The Huang Foundation was founded in 1987 by Drs. Ernest Chun-Ming and Huei-Jen Su Huang as a non-profit organization to support the advancement of science, the local San Diego community, junior golf, and the preservation of Chinese heritage in San Diego. Beneficiaries have included the American Association of Immunologists, the American Association for Cancer Research, the UCSD Cancer Center Foundation, the San Diego Chinese Historical Museum, the Taiwanese American Foundation, and various junior golf and community programs.
Membership Award Brings Society Response
In October 2001, ISAC Council approved a change in the awards it bestows at each Congress. In order to better serve and involve the Membership in the Congress awards, the Honorary Fellow Award has been terminated, and in its place the new Membership Award has been instituted.
This award will be given in recognition of exceptional service to the cytometry community and is intended to be very "bottom up", in that it reflect the intent of the Membership to honor an individual who has given the Membership very great service. The awardee need not necessarily be an ISAC member.
The new Membership Award nomination solicitation generated a flurry of feedback and a number of worthy candidates.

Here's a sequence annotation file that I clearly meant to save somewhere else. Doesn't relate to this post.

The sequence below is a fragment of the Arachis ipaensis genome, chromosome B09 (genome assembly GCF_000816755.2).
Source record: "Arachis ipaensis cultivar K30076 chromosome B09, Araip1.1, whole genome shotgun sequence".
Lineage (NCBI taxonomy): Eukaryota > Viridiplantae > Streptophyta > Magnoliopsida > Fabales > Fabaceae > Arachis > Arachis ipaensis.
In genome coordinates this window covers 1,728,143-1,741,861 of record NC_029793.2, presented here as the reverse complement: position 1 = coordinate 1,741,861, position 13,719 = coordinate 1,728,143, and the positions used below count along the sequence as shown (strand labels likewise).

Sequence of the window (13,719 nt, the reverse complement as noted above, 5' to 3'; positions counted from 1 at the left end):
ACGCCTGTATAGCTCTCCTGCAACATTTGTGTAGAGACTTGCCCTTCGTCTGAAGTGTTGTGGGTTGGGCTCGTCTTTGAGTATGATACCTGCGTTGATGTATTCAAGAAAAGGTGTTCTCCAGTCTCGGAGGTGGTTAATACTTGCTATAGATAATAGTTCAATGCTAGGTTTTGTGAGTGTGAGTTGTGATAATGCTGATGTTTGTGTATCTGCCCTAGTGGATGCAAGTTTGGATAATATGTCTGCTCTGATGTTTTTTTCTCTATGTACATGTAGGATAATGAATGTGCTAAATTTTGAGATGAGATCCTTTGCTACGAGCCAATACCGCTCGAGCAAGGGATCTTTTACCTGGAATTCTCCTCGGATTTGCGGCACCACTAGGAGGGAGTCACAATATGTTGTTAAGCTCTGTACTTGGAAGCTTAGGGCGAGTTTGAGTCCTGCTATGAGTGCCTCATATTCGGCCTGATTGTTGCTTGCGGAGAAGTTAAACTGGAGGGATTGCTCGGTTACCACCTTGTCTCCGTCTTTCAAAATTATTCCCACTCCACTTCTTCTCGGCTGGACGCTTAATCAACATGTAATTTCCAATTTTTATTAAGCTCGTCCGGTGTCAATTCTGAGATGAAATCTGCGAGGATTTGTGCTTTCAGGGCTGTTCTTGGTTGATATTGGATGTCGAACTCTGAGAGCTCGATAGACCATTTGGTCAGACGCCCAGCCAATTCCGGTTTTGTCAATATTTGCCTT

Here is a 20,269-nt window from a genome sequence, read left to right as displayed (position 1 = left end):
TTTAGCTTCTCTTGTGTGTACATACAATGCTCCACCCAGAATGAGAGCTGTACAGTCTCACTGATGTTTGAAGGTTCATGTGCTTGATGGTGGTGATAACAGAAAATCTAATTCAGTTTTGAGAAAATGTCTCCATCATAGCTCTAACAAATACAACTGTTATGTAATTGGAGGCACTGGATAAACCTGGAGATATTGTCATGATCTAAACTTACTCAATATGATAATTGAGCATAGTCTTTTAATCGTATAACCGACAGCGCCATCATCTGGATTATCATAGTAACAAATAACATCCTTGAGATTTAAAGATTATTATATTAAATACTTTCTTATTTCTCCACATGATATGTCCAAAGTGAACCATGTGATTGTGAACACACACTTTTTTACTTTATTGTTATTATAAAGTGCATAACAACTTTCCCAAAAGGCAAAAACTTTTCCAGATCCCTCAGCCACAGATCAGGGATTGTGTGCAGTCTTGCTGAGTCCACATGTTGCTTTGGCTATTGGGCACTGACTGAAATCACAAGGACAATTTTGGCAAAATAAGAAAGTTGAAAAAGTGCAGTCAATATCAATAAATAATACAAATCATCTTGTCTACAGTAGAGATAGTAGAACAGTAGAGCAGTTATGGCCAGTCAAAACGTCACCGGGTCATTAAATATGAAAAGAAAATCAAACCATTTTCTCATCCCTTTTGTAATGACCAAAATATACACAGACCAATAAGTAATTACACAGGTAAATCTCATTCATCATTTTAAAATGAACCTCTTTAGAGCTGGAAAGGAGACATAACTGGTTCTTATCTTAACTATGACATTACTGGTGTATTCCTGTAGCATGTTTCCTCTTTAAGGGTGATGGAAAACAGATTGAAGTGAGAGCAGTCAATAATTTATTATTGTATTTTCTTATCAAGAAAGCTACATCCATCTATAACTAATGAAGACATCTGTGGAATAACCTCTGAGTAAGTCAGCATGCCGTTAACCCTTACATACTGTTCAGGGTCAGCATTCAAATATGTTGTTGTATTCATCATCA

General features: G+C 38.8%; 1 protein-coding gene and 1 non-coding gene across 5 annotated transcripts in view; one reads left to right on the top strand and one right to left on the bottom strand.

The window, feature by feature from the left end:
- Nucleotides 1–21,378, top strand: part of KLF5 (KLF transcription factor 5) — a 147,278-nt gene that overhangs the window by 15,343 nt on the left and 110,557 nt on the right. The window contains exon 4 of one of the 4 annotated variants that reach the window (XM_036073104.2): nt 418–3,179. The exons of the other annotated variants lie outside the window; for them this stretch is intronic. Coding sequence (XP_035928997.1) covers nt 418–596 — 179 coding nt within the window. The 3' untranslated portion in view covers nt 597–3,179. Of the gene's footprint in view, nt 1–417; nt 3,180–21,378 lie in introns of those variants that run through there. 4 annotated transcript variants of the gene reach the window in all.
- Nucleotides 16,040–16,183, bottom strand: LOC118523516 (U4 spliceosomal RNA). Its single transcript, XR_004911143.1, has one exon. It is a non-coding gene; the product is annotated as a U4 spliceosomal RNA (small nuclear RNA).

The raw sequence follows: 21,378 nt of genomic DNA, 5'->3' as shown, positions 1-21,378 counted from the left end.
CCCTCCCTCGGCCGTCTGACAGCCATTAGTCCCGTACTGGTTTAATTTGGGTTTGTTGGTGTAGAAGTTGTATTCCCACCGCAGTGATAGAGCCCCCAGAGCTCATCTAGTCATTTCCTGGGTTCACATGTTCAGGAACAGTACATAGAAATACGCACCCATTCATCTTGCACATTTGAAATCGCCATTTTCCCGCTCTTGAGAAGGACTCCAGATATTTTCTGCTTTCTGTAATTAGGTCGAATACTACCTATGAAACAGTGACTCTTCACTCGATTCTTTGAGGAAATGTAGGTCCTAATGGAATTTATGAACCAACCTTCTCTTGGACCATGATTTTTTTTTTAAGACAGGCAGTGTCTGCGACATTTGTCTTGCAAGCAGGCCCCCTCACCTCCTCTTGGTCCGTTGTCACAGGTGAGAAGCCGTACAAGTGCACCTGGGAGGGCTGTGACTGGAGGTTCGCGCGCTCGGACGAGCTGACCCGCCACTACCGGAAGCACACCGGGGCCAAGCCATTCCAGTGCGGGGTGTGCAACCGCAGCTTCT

The winner will be honored at the ISAC Congress Awards Ceremony in San Diego, Thursday 9 May. The winner will receive a plaque and lifetime membership in ISAC.
The ISAC Executive Committee would like to thank Society members for participating in this search for our first award winner.
Go to the ISAC Honor Roll for a list of all past award winners.
by Maria Pallavicini
Society Strong Despite Investment Losses
Preliminary year-end figures for the financial results of 2001 show that the Society continues in strong shape financially. The net assets of the Society reflect the amount that would remain after all financial obligations are met. At the end of 2001, the Society had net assets of approximately $1,143,500.
While the amount of royalties due to ISAC from Wiley will not be finalized until later in 2002, our projections show that ISAC will have run a net surplus from operations for the year of about $21,000, or 4% of gross revenues for the year.
This positive news, however, was offset by the Society's investments. As we all know, 2001 was a difficult year for investors in the market, and ISAC was no exception. The society ended the year with a loss on investments of $58,500, or about 7.75% of the value of its portfolio, and an overall net loss of $37,500 for 2001.
However, cumulatively over the last 5 years (1997-2001), the Society has seen an increase in net assets of over $87,000.
Web Site Navigation Improved, Vendor News Area Introduced
ISAC WWW Editor
Those of you who have visited the ISAC WWW site recently will have noticed the whole site has had a new makeover. We have introduced a new colour scheme based on "Cytometry green" and the new home page displays directly news about ISAC events.